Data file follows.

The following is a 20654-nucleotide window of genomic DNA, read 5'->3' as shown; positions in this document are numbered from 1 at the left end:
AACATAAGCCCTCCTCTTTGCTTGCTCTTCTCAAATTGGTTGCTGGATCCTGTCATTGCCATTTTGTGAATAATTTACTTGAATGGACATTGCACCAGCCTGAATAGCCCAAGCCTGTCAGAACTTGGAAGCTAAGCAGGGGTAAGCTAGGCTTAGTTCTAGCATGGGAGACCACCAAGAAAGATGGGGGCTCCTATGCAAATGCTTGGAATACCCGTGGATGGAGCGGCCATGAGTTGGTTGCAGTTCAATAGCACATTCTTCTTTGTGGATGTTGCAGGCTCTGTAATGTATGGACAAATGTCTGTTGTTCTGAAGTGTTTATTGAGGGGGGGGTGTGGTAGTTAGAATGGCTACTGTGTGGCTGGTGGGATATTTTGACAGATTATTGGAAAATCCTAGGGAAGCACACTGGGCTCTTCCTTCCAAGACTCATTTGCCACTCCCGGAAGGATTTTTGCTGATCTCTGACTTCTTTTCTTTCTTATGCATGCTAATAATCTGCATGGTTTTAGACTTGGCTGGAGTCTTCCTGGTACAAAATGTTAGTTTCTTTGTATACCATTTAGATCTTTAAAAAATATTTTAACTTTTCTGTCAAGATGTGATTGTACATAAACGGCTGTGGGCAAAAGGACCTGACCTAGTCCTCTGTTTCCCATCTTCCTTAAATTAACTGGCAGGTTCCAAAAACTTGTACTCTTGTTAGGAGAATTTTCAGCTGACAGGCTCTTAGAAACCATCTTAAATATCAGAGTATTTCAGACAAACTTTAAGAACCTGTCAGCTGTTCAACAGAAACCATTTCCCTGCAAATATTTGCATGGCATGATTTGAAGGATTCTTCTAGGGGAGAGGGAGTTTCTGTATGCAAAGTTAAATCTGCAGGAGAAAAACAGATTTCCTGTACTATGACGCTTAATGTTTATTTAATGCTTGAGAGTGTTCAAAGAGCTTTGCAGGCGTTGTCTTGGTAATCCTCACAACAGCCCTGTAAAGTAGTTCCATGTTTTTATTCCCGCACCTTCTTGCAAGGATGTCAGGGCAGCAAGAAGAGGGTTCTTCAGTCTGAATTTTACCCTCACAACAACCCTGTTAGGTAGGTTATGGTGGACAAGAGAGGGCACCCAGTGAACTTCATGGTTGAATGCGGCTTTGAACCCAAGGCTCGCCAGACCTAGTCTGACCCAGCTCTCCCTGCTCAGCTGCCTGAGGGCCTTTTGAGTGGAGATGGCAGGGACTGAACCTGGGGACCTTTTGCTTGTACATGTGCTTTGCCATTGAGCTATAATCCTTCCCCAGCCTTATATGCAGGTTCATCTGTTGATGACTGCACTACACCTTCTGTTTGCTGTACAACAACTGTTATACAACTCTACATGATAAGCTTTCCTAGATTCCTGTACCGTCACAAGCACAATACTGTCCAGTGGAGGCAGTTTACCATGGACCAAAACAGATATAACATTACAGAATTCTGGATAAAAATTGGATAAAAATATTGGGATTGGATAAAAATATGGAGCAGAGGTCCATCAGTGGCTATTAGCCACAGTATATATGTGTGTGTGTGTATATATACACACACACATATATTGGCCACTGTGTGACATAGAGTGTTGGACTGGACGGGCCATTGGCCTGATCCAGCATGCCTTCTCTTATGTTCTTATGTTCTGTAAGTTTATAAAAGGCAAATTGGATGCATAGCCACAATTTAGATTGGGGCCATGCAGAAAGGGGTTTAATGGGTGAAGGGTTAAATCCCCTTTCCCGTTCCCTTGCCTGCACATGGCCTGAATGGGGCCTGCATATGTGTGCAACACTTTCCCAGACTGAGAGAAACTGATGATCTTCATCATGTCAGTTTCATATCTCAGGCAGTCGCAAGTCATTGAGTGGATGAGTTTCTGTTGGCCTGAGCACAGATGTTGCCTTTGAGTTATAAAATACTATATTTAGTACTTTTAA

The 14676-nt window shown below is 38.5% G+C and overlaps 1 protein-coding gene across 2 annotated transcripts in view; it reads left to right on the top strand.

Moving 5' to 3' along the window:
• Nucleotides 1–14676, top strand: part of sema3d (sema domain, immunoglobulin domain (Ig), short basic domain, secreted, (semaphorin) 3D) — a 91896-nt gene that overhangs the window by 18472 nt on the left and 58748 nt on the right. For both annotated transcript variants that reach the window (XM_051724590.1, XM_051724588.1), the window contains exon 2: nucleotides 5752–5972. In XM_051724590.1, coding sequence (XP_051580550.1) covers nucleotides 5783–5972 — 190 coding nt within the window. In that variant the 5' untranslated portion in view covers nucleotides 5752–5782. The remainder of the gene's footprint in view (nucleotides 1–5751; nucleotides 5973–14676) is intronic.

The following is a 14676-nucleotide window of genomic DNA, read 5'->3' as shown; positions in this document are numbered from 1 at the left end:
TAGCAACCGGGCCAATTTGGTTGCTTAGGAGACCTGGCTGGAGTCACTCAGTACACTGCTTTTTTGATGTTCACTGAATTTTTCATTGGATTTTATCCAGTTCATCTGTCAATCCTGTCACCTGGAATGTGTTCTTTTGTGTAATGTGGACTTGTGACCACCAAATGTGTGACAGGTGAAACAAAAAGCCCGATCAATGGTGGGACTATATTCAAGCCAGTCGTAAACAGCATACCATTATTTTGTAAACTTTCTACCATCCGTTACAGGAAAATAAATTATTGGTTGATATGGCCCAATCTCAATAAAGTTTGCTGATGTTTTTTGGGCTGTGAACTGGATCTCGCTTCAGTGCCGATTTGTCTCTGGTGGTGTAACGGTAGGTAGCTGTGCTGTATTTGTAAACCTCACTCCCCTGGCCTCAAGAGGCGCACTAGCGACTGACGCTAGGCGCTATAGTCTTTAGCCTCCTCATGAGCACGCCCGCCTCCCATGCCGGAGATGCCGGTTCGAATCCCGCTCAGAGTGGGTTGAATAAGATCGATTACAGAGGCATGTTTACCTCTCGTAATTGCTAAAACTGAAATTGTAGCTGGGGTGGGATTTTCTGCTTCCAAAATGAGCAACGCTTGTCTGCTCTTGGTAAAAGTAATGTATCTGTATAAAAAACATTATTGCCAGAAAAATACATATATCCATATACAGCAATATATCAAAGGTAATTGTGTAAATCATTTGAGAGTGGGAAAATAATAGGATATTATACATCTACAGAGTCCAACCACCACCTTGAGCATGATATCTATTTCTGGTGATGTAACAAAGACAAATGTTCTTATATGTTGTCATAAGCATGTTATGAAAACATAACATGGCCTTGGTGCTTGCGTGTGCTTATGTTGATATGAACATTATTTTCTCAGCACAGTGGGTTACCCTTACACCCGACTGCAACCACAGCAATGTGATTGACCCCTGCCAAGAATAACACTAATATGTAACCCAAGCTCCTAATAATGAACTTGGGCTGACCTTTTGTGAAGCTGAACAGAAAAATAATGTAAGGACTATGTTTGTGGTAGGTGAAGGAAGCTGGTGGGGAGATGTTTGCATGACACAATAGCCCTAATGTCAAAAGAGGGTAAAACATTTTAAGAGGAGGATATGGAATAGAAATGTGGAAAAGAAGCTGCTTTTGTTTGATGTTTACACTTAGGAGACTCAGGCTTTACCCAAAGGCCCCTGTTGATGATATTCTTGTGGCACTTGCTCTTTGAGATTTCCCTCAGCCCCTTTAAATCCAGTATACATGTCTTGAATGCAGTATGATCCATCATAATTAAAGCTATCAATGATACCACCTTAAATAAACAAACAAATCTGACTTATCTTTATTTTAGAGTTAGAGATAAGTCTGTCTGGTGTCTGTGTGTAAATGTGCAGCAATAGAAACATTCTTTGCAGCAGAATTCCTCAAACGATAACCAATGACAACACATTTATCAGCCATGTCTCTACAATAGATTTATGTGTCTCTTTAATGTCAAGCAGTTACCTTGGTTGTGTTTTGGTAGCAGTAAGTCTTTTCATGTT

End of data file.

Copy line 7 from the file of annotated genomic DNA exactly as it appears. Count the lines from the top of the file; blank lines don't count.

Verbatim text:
TAGCAACCGGGCCAATTTGGTTGCTTAGGAGACCTGGCTGGAGTCACTCAGTACACTGCTTTTTTGATGTTCACTGAATTTTTCATTGGATTTTATCCAGTTCATCTGTCAATCCTGTCACCTGGAATGTGTTCTTTTGTGTAATGTGGACTTGTGACCACCAAATGTGTGACAGGTGAAACAAAAAGCCCGATCAATGGTGGGACTATATTCAAGCCAGTCGTAAACAGCATACCATTATTTTGTAAACTTTCTACCATCCGTTACAGGAAAATAAATTATTGGTTGATATGGCCCAATCTCAATAAAGTTTGCTGATGTTTTTTGGGCTGTGAACTGGATCTCGCTTCAGTGCCGATTTGTCTCTGGTGGTGTAACGGTAGGTAGCTGTGCTGTATTTGTAAACCTCACTCCCCTGGCCTCAAGAGGCGCACTAGCGACTGACGCTAGGCGCTATAGTCTTTAGCCTCCTCATGAGCACGCCCGCCTCCCATGCCGGAGATGCCGGTTCGAATCCCGCTCAGAGTGGGTTGAATAAGATCGATTACAGAGGCATGTTTACCTCTCGTAATTGCTAAAACTGAAATTGTAGCTGGGGTGGGATTTTCTGCTTCCAAAATGAGCAACGCTTGTCTGCTCTTGGTAAAAGTAATGTATCTGTATAAAAAACATTATTGCCAGAAAAATACATATATCCATATACAGCAATATATCAAAGGTAATTGTGTAAATCATTTGAGAGTGGGAAAATAATAGGATATTATACATCTACAGAGTCCAACCACCACCTTGAGCATGATATCTATTTCTGGTGATGTAACAAAGACAAATGTTCTTATATGTTGTCATAAGCATGTTATGAAAACATAACATGGCCTTGGTGCTTGCGTGTGCTTATGTTGATATGAACATTATTTTCTCAGCACAGTGGGTTACCCTTACACCCGACTGCAACCACAGCAATGTGATTGACCCCTGCCAAGAATAACACTAATATGTAACCCAAGCTCCTAATAATGAACTTGGGCTGACCTTTTGTGAAGCTGAACAGAAAAATAATGTAAGGACTATGTTTGTGGTAGGTGAAGGAAGCTGGTGGGGAGATGTTTGCATGACACAATAGCCCTAATGTCAAAAGAGGGTAAAACATTTTAAGAGGAGGATATGGAATAGAAATGTGGAAAAGAAGCTGCTTTTGTTTGATGTTTACACTTAGGAGACTCAGGCTTTACCCAAAGGCCCCTGTTGATGATATTCTTGTGGCACTTGCTCTTTGAGATTTCCCTCAGCCCCTTTAAATCCAGTATACATGTCTTGAATGCAGTATGATCCATCATAATTAAAGCTATCAATGATACCACCTTAAATAAACAAACAAATCTGACTTATCTTTATTTTAGAGTTAGAGATAAGTCTGTCTGGTGTCTGTGTGTAAATGTGCAGCAATAGAAACATTCTTTGCAGCAGAATTCCTCAAACGATAACCAATGACAACACATTTATCAGCCATGTCTCTACAATAGATTTATGTGTCTCTTTAATGTCAAGCAGTTACCTTGGTTGTGTTTTGGTAGCAGTAAGTCTTTTCATGTT